Francois Gabbai

Department of Chemistry
Texas A&M
Tuesday, Nov. 14, 2017 4:30pm
Edward C. Taylor Auditorium, Frick B02
Paul Chirik
Add to Calendar2017-11-14 16:30:002017-11-14 16:30:00Paul ChirikEdward C. Taylor Auditorium, Frick B0215YYYY-MM-DD

Exploiting the non-innocence of antimony ligands: From organometallic catalysis to the photoreductive elimination of halogens

Although often regarded as heavy phosphine analogues, stibines behave as non-innocent ligands and display an unusual reactivity even when ligated to transition metals (M). This reactivity comes to light in their ability to undergo oxidation reactions without dissociation of the coordinated transition metal. This oxidation induces the formation of a M->Sb interaction resulting in a drastic Lewis acidity increase at the transition metal center.[1-3]  Using a family of gold stibine derivatives, we will demonstrate that such coordinated-stibine oxidation reactions can be used to afford potent hydroamination catalysts.[4-5] Stibines are also non-innocent from a coordination point of view and can readily bind hard anions such as fluoride, without dissociation from the transition metal center. This anion binding events convert the antimony atom into a more strongly donating ligand, leading to an increase of electron density at the metal center.[6]  In this presentation, we will explain that this process can be exploited in reverse as a means to increase the electrophilic character of the transition metal center. This approach will be illustrated by the chemistry of a series of antimony platinum complexes and their conversion into active electrophilic hydroarylation and enyne cyclisation catalysts via antimony-centered anion abstraction reactions.[7] We will conclude this presentation by showing that some of these MSb complexes can be photoreduced[8] as in the case of a new Pd(II)/Sb(V) complex which undergoes elimination of a chlorine equivalent from the Sb(V) center.[9]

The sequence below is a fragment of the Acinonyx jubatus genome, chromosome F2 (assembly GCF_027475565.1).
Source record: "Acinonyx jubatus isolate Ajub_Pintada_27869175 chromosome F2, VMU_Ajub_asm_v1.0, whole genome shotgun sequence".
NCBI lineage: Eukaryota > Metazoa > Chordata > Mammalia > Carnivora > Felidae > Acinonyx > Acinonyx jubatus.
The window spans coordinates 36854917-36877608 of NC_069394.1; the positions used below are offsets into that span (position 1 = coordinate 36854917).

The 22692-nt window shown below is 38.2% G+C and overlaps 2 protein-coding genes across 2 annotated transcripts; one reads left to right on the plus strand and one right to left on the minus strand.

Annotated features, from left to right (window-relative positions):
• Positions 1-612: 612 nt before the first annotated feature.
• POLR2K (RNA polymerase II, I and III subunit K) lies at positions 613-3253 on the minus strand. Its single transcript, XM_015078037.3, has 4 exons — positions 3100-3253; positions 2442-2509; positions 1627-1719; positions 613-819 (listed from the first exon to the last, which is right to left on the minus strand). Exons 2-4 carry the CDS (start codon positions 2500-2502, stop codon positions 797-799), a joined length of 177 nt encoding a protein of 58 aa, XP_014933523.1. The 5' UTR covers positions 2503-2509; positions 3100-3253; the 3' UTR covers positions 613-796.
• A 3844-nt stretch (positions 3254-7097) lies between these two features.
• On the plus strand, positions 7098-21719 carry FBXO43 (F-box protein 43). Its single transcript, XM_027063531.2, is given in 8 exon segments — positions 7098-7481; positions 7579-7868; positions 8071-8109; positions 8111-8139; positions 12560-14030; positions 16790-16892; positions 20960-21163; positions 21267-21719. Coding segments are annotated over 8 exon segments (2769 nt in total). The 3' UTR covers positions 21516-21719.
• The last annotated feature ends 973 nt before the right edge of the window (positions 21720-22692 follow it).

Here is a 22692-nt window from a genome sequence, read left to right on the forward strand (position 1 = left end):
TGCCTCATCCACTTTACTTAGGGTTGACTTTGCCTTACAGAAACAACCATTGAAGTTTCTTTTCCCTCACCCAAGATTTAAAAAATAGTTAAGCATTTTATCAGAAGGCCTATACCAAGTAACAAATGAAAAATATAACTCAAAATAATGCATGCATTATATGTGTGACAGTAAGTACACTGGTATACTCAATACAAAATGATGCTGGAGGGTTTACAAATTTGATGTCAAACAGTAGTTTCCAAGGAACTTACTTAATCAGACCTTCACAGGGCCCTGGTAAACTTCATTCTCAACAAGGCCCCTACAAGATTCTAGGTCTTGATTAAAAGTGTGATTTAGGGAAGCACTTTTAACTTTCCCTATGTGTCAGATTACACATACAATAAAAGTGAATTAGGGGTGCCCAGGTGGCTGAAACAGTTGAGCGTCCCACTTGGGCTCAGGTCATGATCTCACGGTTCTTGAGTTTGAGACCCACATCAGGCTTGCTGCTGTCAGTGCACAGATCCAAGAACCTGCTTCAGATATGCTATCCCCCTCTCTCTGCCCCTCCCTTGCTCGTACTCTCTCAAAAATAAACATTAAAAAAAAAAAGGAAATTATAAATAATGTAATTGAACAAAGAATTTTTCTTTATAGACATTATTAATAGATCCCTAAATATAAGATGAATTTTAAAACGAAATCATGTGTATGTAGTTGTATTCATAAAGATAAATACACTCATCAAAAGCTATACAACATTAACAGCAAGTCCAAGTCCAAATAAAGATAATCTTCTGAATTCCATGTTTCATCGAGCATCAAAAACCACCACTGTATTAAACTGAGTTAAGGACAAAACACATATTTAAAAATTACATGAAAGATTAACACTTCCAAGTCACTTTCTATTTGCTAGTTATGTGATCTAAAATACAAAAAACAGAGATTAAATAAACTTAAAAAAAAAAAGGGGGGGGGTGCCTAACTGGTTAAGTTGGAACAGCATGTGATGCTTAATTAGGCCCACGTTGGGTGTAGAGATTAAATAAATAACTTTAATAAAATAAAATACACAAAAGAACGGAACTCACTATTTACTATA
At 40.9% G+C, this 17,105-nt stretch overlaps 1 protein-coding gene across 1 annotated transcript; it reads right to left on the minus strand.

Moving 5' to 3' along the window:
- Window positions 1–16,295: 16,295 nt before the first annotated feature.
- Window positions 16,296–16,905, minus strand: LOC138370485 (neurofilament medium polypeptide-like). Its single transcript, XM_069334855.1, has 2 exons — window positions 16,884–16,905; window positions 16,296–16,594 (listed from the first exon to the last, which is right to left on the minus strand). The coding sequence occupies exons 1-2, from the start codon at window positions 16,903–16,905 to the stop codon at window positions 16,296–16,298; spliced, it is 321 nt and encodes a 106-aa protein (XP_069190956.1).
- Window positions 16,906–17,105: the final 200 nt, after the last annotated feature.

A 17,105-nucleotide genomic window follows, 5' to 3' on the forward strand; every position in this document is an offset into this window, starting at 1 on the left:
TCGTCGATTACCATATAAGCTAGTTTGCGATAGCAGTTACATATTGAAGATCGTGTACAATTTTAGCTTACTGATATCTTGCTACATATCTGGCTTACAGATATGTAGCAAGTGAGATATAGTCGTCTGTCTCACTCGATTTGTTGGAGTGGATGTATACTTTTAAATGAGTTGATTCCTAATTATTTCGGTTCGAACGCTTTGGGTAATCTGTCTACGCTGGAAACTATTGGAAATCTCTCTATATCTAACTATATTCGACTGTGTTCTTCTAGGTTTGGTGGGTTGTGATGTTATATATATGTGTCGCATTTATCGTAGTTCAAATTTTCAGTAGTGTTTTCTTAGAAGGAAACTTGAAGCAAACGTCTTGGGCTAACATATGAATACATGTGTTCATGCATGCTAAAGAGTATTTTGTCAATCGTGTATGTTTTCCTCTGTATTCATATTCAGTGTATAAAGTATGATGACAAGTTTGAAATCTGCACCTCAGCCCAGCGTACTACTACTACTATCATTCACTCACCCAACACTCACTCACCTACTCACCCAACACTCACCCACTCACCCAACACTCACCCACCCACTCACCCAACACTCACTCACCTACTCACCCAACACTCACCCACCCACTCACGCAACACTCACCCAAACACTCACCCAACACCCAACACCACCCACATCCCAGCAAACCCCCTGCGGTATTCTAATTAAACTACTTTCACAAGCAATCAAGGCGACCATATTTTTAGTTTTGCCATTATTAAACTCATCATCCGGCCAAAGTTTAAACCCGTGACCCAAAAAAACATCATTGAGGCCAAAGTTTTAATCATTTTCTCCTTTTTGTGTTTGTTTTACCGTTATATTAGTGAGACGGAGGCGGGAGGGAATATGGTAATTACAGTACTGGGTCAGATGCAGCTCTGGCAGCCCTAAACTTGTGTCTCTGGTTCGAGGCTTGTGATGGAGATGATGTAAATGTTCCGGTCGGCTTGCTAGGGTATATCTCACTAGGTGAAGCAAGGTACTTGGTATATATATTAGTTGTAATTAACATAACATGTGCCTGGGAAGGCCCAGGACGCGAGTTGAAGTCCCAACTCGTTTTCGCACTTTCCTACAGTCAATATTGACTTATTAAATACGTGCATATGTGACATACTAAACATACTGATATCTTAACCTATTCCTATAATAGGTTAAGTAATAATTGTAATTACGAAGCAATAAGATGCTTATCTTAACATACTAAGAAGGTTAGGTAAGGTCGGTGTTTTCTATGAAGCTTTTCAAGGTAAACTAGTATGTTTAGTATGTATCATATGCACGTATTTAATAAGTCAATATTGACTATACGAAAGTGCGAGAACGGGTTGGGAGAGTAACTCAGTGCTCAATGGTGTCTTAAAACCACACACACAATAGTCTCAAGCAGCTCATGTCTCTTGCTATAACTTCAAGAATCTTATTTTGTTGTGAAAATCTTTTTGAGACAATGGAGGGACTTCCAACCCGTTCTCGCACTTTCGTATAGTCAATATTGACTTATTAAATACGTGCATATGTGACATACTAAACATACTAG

[1] Jones, J. S.; Gabbaï, F. P., Acc. Chem. Res. 2016, 49, 857-867.

[2] Jones, J. S.; Wade, C. R.; Gabbaï, F. P., Angew. Chem. Int. Ed. 2014, 53, 8876-8879.

[3] Wade, C. R.; Gabbaï, F. P., Angew. Chem. Int. Ed. 2011, 50, 7369-7372.

[4] Yang, H.; Gabbaı̈, F. P., J. Am. Chem. Soc. 2015, 137, 13425-13432.

[5] Jones, J. S.; Gabbai, F. P., Chem. Eur. J. 2017, 23, 1136-1144.

[6] Jones, J. S.; Wade, C. R.; Gabbaı̈, F. P., Organometallics 2015, 34, 2647-2654.

[7] You, D.; Gabbai, F. P., J. Am. Chem. Soc. 2017, 139, 6843-6846.

[8] Yang, H.; Gabbaï, F. P., J. Am. Chem. Soc. 2014, 136, 10866–10869.

[9] Sahu, S.; Gabbaï, F. P., J. Am. Chem. Soc. 2017, 139, 5035–5038.